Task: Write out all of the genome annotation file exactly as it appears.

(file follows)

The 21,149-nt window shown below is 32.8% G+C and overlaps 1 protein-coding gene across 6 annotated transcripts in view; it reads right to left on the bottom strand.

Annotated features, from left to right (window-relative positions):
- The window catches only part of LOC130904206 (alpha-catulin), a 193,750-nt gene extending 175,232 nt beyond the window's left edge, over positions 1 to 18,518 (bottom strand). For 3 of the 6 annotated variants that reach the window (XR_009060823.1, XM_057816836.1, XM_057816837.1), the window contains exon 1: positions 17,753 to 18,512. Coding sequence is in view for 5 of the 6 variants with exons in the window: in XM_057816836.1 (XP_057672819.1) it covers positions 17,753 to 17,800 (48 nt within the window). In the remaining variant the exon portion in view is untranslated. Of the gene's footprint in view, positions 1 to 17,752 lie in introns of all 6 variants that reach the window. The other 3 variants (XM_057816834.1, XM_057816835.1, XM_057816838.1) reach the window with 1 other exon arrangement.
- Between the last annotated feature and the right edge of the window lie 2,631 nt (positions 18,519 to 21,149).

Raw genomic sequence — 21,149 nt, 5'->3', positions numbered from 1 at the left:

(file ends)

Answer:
The 21,149-nt window shown below is 32.8% G+C and overlaps 1 protein-coding gene across 6 annotated transcripts in view; it reads right to left on the bottom strand.

Annotated features, from left to right (window-relative positions):
- The window catches only part of LOC130904206 (alpha-catulin), a 193,750-nt gene extending 175,232 nt beyond the window's left edge, over positions 1 to 18,518 (bottom strand). For 3 of the 6 annotated variants that reach the window (XR_009060823.1, XM_057816836.1, XM_057816837.1), the window contains exon 1: positions 17,753 to 18,512. Coding sequence is in view for 5 of the 6 variants with exons in the window: in XM_057816836.1 (XP_057672819.1) it covers positions 17,753 to 17,800 (48 nt within the window). In the remaining variant the exon portion in view is untranslated. Of the gene's footprint in view, positions 1 to 17,752 lie in introns of all 6 variants that reach the window. The other 3 variants (XM_057816834.1, XM_057816835.1, XM_057816838.1) reach the window with 1 other exon arrangement.
- Between the last annotated feature and the right edge of the window lie 2,631 nt (positions 18,519 to 21,149).

Raw genomic sequence — 21,149 nt, 5'->3', positions numbered from 1 at the left: